Anna Jean Mayhew

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A native of Charlotte, North Carolina, Anna Jean Mayhew has lived in her home state since her birth in 1940. Her first novel, The Dry Grass of August (Kensington, 2011), was published to much acclaim when she was 71 and explores a recent history that Mayhew witnessed first-hand. Just months after the Supreme Court decision for Brown v. Board of Education in the summer of 1954, Mayhew’s debut conjured a riveting depiction of Southern life in the throes of segregation. The Dry Grass of August won the Sir Walter Raleigh Award for Fiction and was a finalist for the Book Award from the Southern Independent Booksellers Alliance.

In her second novel, Tomorrow’s Bread, Mayhew explores another period of change from within her own lifetime—when entire communities in North Carolina throughout the 1960s and 1970s were displaced in the name of urban renewal. Of course, as gentrification continues to transform so many historically diverse cities across the United States, this form of cultural eviction is equally relevant today. Through Tomorrow’s Bread, Anna Jean Mayhew recalls 1961 North Carolina, when a black neighborhood in Charlotte completely disappeared.

Anna Jean Mayhew has been writer-in-residence at Moulin à Nef Studio Center in Auvillar, France, and was a former member of the Board of Trustees of the North Carolina Writers’ Network. Anna Jean has never lived outside the state, although she often travels to Europe with her Swiss-born husband. Her work reflects her vivid memories of growing up in the segregated South. Now a mother and grandmother, she lives in a small town in the North Carolina Piedmont with her husband and their French-speaking cat.

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Anna Jean Mayhew shares a special message below exclusively with Southern Lady Book Club readers. Enjoy!

Dear Readers,

Tomorrow’s Bread is an in-depth story narrated by three people who were affected by the devastation of a 100-year-old neighborhood in the 1960s in Charlotte, North Carolina, my hometown.

I lived in the city when the events depicted in the novel took place. While I was aware in the 1960s that the neighborhood known as Brooklyn was being destroyed, it was many years before I realized the awful consequences of white appropriation of a black neighborhood. Ultimately, I came to realize the long-term impact of the wrongs I had witnessed and wondered what happened to the people who were forced from their homes. As I did research for my novel, I learned fascinating details about how the removal of the community came to pass and about the helplessness of those in the path of the bulldozers.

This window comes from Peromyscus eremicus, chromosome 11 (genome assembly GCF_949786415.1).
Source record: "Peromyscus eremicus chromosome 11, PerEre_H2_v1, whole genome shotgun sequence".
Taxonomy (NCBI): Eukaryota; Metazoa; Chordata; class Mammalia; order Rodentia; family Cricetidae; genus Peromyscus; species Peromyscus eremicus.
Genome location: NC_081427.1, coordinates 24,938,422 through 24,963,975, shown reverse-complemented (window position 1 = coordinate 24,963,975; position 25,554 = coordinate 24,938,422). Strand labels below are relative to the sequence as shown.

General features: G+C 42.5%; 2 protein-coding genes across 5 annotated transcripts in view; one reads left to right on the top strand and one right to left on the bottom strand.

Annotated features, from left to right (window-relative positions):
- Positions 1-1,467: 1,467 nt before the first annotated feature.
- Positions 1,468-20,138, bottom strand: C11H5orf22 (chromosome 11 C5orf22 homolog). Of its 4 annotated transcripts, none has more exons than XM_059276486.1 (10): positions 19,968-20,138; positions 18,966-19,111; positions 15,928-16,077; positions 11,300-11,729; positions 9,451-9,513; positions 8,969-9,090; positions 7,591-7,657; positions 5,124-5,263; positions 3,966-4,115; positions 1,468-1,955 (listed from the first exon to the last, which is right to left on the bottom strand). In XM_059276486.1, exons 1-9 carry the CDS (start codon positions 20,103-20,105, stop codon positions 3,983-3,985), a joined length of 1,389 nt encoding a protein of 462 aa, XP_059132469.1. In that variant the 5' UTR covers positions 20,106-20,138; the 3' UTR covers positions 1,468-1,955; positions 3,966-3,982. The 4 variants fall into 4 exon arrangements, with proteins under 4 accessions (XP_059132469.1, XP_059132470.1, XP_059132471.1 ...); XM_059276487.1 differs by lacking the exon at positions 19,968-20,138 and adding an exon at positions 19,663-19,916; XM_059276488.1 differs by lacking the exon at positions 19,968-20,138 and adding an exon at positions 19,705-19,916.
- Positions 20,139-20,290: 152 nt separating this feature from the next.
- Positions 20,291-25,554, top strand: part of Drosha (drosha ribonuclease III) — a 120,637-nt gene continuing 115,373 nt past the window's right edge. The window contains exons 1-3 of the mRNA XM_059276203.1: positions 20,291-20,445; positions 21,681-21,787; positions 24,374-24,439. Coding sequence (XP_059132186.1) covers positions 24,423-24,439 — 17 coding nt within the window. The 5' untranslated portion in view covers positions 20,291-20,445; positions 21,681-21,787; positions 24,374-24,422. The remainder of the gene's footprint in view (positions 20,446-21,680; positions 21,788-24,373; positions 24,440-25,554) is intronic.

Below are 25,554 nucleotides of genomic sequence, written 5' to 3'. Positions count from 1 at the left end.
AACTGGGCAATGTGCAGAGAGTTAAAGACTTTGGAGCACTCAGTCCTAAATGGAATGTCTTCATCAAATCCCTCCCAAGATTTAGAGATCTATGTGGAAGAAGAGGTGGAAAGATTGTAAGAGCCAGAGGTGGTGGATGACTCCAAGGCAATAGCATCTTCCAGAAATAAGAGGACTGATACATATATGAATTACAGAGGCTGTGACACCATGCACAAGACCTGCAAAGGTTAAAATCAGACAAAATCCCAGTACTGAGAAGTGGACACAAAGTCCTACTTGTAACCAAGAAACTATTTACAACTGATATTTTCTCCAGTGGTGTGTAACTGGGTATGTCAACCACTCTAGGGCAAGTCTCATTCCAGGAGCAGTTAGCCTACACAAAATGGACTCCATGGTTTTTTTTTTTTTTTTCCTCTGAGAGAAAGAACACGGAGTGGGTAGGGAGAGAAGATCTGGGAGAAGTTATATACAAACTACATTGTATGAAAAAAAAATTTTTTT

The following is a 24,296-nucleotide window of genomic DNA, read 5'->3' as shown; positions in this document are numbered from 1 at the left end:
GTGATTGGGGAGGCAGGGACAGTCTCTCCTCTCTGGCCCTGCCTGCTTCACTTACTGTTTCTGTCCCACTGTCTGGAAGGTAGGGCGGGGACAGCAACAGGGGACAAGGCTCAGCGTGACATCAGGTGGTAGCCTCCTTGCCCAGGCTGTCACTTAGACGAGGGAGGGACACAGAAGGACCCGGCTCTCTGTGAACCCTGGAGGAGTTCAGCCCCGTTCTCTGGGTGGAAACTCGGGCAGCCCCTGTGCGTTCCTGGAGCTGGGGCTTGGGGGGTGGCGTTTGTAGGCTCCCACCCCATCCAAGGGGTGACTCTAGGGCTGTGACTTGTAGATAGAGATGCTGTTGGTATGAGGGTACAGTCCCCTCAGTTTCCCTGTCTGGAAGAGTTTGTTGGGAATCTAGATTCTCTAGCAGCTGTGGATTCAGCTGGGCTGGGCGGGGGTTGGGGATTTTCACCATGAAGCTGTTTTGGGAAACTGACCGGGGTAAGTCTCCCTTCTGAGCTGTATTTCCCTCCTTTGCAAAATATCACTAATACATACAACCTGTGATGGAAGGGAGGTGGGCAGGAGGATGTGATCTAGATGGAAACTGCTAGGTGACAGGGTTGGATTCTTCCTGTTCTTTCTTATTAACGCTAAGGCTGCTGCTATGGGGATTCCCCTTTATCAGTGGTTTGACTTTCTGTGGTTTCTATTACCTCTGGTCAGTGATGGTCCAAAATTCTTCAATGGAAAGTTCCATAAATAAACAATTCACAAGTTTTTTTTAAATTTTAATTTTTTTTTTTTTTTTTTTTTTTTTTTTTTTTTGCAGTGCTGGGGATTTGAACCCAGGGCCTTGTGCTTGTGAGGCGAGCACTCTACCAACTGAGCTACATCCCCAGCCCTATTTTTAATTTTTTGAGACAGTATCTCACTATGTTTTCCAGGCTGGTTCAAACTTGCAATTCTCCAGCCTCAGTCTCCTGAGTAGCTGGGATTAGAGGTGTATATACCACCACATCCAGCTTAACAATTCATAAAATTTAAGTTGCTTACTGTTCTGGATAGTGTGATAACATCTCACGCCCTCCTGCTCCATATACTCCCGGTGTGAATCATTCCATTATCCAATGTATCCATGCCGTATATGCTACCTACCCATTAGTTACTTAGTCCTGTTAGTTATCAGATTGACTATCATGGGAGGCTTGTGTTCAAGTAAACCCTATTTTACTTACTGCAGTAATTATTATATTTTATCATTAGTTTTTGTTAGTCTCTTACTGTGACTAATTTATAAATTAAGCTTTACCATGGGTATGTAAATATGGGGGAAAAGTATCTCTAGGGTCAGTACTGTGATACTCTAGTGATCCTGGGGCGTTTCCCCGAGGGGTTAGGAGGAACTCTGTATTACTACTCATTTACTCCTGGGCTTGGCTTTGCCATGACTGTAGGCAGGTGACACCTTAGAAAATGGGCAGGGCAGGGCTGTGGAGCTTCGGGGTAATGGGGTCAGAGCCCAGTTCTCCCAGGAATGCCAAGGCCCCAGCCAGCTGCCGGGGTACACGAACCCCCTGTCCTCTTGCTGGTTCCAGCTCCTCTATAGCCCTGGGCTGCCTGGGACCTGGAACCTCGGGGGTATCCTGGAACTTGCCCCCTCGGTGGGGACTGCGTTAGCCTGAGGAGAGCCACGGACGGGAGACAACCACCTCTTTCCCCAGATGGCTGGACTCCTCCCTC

The majority of the communities affected by the policy of urban renewal that swept this country in the 1960s and 1970s were black. The redevelopment commission of Charlotte claimed urban blight as their reason for forcing the residents of this neighborhood to relocate, but much of the area was thriving, with schools, churches, and a bustling business center along Second Street.

In an interesting exploration of the word “blight,” I found two distinctly different definitions of it; the first in a 1936 edition of Webster’s Collegiate Dictionary: “That which frustrates one’s plans or withers one’s hopes.” Then, in 2017, the definition is: “An ugly, neglected, or rundown condition of an urban area.” It would seem that decades of urban renewal affected the dictionary.

Langston Hughes wrote about urban renewal, saying in part:
I have as much right
As the other fellow has
To stand
On my two feet
And own the land.

I tire so of hearing people say,
Let things take their course.
Tomorrow is another day.
I do not need my freedom when I’m dead.
I cannot live on tomorrow’s bread.

Thus came the title of my novel.

Thank you, dear readers, for your interest in Tomorrow’s Bread. After you’ve read it, I hope you are as deeply affected by the topic as I was when writing this wrenching story.

Anna Jean Mayhew